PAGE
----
Three Questions Education Research Should Answer

Putting research into the hands of teachers is not very difficult in Ontario. The professional development opportunities for teachers and the body of research in education grow every day. Research is most often presented to teachers with the hope that it will influence and inform their teaching. But how much of that research actually influences teachers’ practices as opposed to getting trapped in the back of reference binders? I suspect neither the researcher nor the teacher would be satisfied with the answer.

If new research findings are to influence classroom activities, it must be distinguished from established practices and navigate the pre-existing demands on teachers’ time. Teachers are busy. The time spent teaching in class is only one of many responsibilities and activities that go on behind the scenes. In setting up their classrooms and planning their materials, teachers have already made decisions about activities and approaches. Consider how answers to the following three questions could help research be more influential.

1) How is it better for students?

This first question is not whether the practices promoted by research are good for students but whether they are better for students. This is an important distinction and is the difference between a teacher tuning-in to the research or tuning-out. Teachers have already developed their plans and organized their activities in the light of good theories and research that were shared in their University courses and continuing professional development. If research findings can only speak to a practice being good for students it will likely be discounted. There may be circumstances where it is important to trade one good practice for another, however, there is a good chance it will appear to be an arbitrary decision. Given the choice, which would you choose: continue with the current good practice or change to a new practice which is also considered good but will require an update of plans, schedules and materials? By answering the question of good instead of the question of better you now have the job of explaining the research to an audience that has no inherent motivation to pay attention.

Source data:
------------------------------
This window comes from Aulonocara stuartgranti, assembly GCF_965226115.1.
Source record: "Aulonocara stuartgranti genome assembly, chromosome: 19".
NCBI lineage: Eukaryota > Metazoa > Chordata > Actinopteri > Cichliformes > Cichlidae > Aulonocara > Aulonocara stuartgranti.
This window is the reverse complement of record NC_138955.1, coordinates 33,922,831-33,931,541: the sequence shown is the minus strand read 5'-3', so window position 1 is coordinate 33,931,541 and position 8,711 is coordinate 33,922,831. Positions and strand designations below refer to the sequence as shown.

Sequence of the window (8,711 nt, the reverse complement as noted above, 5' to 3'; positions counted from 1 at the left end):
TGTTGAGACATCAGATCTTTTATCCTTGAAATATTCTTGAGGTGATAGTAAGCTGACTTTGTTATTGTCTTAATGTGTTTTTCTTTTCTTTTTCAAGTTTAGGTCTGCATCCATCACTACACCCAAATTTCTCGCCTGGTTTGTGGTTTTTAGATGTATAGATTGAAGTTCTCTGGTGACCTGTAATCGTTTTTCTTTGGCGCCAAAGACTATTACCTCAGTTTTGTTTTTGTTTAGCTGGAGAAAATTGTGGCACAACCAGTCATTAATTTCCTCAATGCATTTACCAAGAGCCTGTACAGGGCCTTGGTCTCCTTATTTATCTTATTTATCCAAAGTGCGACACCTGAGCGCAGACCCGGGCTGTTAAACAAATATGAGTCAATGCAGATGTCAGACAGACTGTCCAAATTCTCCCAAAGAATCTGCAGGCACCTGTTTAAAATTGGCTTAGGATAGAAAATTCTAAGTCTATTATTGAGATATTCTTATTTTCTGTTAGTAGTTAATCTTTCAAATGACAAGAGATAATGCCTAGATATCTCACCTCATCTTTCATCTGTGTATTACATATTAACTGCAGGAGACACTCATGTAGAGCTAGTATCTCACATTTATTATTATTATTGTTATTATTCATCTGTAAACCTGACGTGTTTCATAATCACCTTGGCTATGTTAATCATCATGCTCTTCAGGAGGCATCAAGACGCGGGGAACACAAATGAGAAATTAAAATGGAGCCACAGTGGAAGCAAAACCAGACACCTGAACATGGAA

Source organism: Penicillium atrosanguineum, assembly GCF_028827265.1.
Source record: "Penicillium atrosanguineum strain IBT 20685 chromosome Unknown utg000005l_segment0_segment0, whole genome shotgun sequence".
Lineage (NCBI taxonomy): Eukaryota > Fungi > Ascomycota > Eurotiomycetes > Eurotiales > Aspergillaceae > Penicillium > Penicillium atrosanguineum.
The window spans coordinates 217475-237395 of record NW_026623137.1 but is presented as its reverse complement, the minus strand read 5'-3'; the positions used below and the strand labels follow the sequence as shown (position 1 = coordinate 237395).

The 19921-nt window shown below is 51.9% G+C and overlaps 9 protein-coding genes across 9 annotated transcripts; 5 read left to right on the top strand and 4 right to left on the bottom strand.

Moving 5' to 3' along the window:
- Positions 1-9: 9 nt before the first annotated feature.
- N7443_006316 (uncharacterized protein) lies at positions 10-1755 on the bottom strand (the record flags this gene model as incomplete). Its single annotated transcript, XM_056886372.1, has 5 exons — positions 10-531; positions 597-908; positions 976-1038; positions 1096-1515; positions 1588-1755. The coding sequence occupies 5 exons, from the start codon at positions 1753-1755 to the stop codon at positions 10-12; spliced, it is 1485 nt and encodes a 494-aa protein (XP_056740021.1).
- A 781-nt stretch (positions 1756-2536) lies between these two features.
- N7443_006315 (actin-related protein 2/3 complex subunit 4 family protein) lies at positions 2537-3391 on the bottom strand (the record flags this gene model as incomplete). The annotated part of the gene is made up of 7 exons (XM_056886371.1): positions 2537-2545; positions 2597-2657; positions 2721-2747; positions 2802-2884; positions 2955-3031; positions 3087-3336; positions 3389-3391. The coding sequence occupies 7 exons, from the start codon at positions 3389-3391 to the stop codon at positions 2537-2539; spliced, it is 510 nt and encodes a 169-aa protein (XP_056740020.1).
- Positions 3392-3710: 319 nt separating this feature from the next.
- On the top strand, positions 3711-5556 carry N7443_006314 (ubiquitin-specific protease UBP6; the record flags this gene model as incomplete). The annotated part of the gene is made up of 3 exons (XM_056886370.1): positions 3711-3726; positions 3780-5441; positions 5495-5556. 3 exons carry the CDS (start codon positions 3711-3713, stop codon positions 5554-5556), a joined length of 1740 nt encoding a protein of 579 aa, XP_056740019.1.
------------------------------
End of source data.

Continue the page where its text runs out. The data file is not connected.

2) How is it better for teachers?

Another way to ask this question is “What is in it for me?” This is not a glib or crass question. It goes straight to the heart of motivating teachers. Where the first question appeals to teachers’ desire to help their students be successful, this second question provides an incentive that motivates teachers when they find change intimidating or overwhelming. Will the new activities or methods improve classroom dynamics? Will it reduce the amount of paperwork? Will it improve communication and constructively engage parents? Teachers should not have to imagine what the benefits might be; it should be shared with them clearly and concisely.

3) What should I do?

Answering this question should result in a list of actions or approaches that teachers can take back to their classrooms and try. It is important that the list include items that can be used immediately because the more obstacles that stand between a person and the activity (additional training, special resources, supervisory approval etc.) the less likely people will implement and adapt practices. Answering this question provides the quick win that turns good will and intent into actions.

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